by Bruce Stedman
Special to the Sounder
That the local orca whale population, known as southern resident killer whales, is in dire trouble is not in dispute, even as recent widespread press reports have focused on the positive news of the birth of J-50, a new calf in J-pod (J, K and L pods together make up the endangered southern resident orca).
While this is great news, and we all hope for this newborn to survive and prosper, it is far from guaranteed. And we must at the same time be reminded that J-50 is the only calf born to this population to survive – so far – since 2012.
Historically, the southern resident orca population has averaged four surviving calves every year. One surviving calf in three years is not enough to sustain this endangered population, let alone help it recover.
With the death, in December, of 18-year-old J-32 and her almost full-term calf, the number of reproductive female Puget Sound orcas has also dropped to an estimated 15, the lowest in seven years. This is another serious problem for population recovery. There are now only 78 whales, down from the high of 90 in 2005.
The Puget Sound orcas are headed for extinction, and the onus is upon us to do everything within our power, as quickly as possible, to enhance their recovery. What are the most immediate steps we can take to give our treasured resident orcas their best chance of survival?
According to the National Marine Fisheries Service – the federal agency entrusted with protecting the endangered orca – three primary factors combine to harm orca health in Puget Sound:
Low chinook salmon counts year after year (the orcas’ highly preferred food in the summer), leading to periods of starvation, a very high toxic load in the whales’ blubber and noise and disturbance from motorized vessels, particularly from commercial whale watching vessels and the private boats they attract.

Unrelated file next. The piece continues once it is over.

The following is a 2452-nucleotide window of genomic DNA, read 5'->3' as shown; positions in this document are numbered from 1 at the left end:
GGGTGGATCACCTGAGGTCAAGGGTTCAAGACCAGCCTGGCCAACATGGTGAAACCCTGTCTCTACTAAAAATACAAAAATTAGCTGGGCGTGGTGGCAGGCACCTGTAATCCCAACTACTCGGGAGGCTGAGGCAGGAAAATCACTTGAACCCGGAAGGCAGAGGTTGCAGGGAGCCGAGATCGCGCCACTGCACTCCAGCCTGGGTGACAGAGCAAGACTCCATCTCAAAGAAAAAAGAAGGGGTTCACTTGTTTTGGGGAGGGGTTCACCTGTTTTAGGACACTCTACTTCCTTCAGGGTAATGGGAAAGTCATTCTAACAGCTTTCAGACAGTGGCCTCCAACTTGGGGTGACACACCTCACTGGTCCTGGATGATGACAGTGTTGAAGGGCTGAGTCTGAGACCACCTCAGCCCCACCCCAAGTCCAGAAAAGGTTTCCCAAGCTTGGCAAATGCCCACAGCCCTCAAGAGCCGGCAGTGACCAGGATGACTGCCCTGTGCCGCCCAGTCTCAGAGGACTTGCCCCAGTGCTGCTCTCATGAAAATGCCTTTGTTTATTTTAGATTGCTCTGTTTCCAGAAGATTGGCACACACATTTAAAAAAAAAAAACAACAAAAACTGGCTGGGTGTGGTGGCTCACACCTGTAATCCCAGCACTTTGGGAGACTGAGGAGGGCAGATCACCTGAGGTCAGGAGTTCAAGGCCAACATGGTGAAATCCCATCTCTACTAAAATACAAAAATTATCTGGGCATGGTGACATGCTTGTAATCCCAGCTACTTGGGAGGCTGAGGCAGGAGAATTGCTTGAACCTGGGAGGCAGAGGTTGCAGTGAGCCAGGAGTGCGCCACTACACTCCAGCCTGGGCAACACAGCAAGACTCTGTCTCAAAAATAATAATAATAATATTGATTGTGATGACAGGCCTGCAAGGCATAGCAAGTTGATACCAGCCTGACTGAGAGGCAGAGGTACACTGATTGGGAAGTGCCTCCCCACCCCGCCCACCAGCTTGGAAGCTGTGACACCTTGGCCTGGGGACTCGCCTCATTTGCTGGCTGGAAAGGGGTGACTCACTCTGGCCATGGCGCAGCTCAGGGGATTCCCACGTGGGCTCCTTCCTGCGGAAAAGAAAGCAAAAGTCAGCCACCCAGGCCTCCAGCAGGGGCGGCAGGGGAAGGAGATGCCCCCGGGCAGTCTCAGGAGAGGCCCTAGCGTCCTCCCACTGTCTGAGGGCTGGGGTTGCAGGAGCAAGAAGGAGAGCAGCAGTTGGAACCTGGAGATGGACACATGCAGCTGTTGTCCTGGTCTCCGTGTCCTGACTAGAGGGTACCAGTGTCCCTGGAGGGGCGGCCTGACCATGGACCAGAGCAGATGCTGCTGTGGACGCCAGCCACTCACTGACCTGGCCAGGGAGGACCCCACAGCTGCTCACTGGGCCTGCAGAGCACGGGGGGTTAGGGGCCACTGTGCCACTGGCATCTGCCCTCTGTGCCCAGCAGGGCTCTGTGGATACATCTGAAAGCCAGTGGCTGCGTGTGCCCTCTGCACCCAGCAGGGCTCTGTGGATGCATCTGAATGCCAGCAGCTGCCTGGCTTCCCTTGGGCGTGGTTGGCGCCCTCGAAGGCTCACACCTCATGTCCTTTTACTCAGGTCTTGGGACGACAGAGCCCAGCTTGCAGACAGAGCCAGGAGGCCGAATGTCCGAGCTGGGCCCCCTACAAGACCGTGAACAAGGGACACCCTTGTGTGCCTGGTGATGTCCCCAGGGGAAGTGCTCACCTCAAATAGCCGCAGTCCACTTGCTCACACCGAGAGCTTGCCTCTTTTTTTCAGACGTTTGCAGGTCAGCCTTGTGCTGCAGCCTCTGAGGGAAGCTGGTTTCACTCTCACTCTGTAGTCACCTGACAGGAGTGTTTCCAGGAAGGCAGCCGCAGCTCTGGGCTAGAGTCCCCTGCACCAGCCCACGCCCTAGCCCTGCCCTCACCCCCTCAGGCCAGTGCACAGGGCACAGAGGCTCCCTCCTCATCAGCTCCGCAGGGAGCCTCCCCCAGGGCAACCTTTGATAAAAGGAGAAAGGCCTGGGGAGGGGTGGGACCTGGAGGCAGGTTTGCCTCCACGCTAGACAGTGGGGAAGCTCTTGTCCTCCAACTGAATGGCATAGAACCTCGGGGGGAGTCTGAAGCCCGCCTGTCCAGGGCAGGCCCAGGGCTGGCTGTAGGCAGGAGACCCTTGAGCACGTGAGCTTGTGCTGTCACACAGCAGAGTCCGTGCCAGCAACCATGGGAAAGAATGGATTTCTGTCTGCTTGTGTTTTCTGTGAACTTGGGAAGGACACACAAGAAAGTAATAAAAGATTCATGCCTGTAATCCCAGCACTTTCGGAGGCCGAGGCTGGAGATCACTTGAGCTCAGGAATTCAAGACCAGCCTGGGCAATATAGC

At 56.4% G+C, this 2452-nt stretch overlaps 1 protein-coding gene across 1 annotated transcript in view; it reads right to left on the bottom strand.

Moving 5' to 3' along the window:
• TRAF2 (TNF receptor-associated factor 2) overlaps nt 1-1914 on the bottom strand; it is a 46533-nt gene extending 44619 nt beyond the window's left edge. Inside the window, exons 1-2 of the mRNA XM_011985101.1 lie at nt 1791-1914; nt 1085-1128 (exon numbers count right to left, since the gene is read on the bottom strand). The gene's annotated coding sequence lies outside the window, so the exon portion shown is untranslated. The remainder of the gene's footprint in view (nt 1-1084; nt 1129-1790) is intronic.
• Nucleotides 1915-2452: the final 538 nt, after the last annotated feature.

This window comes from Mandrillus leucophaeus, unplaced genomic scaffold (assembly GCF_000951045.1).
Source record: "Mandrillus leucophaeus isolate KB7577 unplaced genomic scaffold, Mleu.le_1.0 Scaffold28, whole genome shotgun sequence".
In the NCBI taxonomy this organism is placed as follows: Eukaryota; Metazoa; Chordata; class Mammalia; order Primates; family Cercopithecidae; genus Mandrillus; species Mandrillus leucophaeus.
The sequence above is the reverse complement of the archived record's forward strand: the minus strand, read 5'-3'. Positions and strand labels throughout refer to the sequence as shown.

Unless we take action today, these trends and their causes might very well lead to the extinction of the resident orca whales of Puget Sound.
While the first two factors – more salmon and reduced toxic pollution – are certainly needed, those solutions will likely take decades, and huge expenditures of scarce public dollars, before standing a chance of success. This is not an affordable time frame for the orca.
But the third point gives us an opening to make a difference now. A reduction in noise and disturbance can be achieved at little expense and relatively quickly, by creating a Whale Protection Zone, which would, at minimum, give the orca one relatively quiet area in which their sonar, which is how they find the food crucial to their survival is less blocked, their ability to communicate with one another would be less disturbed and even their socializing would find a place away from the constant loud noise of motorized vessels currently operating near them all day long from May through October.
After years of consideration and input, Orca Relief Citizens’ Alliance is proposing that the National Marine Fisheries Service create a whale protection zone off the west coast of San Juan Island; a speed zone for all boats and a permit system for motorized whale watching.
Inviting a public discussion is the next step in saving our resident orca whales. To launch both our proposal and a public discussion, Orca Relief has submitted a blueprint to the National Marine Fisheries Service showing how a whale protection zone might be designed, managed and enforced (see www.orcarelief.org).
All of us care deeply about the survival of the southern resident killer whales. Establishing a whale protection zone is something we can do now to try and ensure their survival and their residence in our waters. This is the only measure we have; the power to enact today, before we “love our whales to death.”
Editor’s note: Bruce Stedman is executive director of the Orcas Relief Citizens’ Alliance.